Posted on : Monday July 4, 2011

By David Jackson, BCM/D Missionary for Church Multiplication

David Jackson, BCM/D Missionary for Church Multiplication

I’m a traveler at heart. I love to see new places, meet different people, experience novel things. For example, earlier this year, I had the privilege of going to Alaska and seeing the beauty and wonder of our largest state. For me, it completed one of my “bucket list” items, a visit to all fifty of the United States in my lifetime.

In order for me to enjoy that trip, I had to do certain things to prepare for it. I had to learn certain things I’d be teaching while there, I had to secure certain clothes needed for the environment and I had to organize what I was going to need to take with me for the new and unique opportunities I’d have in Alaska. In other words, I had to pack appropriately for the trip.

Two months ago, I began a series of three articles dealing with the need for established churches to be involved in the church multiplication process, if and when the GCR Task Force recommendations are ever to become reality. In that article, I spoke about a “reality check” churches need to make as they think about who they currently are—in the present—and what they can do to get involved in church planting. In this article, I write to remind us that some of what established churches must do concerns how they handle their past.

“If we are ever going to see multiplication take place, all churches, whether new or old, will have to overcome personal interest and fear, in order to trust God to use them beyond their local congregation,” I wrote in my previous article. To that end, let me recommend three things that established churches should consider as they grapple with their past and embark upon a new venture into the church planting world.

First, learn what you need to know. I have previously mentioned that churches need education about church planting to dispel fear of the unknown and to equip them with tools that will help them be effective in this ministry effort. In addition, when churches are serious about dealing with their past, they will need to learn how their reputation will affect their church planting initiative. For example, if the church is planting near the parent church or is known in the new church community where it’s planting, then the parent church’s reputation may help or hinder the new church’s ability to engage the community. In addition, established churches must also learn about the new community where they will be “traveling,” as it will determine much of what is strategically appropriate when planting.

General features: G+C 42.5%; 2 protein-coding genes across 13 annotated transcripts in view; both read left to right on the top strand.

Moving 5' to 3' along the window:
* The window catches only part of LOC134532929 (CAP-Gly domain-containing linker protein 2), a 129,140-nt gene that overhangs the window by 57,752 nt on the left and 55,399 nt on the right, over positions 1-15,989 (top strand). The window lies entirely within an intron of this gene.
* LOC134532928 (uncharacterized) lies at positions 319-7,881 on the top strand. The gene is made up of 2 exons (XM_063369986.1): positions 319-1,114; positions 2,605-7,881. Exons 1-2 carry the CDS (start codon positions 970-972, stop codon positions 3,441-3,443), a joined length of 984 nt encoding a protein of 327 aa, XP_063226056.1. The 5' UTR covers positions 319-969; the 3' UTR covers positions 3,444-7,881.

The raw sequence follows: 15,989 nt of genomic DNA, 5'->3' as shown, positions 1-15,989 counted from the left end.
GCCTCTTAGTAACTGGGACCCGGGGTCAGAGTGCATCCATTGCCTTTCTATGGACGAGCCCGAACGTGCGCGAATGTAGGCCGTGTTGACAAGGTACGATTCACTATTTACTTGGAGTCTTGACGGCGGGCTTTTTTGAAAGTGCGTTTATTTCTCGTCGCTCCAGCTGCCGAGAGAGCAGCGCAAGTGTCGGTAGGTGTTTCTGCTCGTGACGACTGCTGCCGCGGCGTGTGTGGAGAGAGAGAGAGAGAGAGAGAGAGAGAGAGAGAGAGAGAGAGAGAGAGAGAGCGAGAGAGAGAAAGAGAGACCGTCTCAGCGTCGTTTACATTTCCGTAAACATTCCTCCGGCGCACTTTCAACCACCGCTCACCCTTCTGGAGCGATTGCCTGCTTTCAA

Action Point: What do we need to learn about ourselves and our reputation that may impact the new church we are seeking to plant? What else do we need to know about where we are going that may affect how we can influence the planting of this church?

Second, travel light. This is my way of saying, get rid of “the baggage.” Revelation 2-3 reminds us that this is a spiritual dimension to all that we are doing as churches. In fact, the spiritual ramifications are huge, if our sins and failures are not dealt with properly through confession and repentance before God. It’s never a good idea to “sweep these things under the carpet” of our church life; it can, and often will, affect our children in ministry, too. An unpleasant past history can jeopardize future ministry ventures. Healthy churches confront sin, listen carefully to God and follow Him obediently. In this way we travel light, without the burden of sin and the past weighing us down (and the new church, too!).

Action Point: Have we dealt with our past history in a healthy and spiritual manner? Is our corporate heart “light” before God? If not, how will we address this concern and its potential impact on us and the churches we may one day plant?

Third, expand your horizon. Travelers recognize that they will need to do different things when they are among new peoples and places. So they try new foods, seek out the customs of the people there and are willing to “do what the locals do.” In the same way, established churches need to understand that all their rich and valued personal preferences may not be the best way to experience a new community.  There may be a better way to approach ministry in a new place. The last seven words of the church—“we’ve never done it that way before”—don’t have to be its final words. Churches that don’t necessarily expect their traditions to be “carried on” in the new church, without any thought as to why or why not, will find the experience more enriching and ultimately, more beneficial to others, as well.

Action Point: What traditions do we value and why? Are we willing to “let go” of them in the new church’s life, if it will remove barriers and enable the new church to reach people there more effectively?

The journey into church planting and multiplication is an exciting one! It affords every church the joys and excitement of new adventures, wonderful experiences and a lifetime of memories. Those who are already travelers would urge you to join us on such a trip in the future. In fact, most of us would be quick to say you really and truly don’t know what you’re missing.

Why not plan a trip like this for the coming year?

Next time: Ready for Reproduction: Back to the Future (Part Three)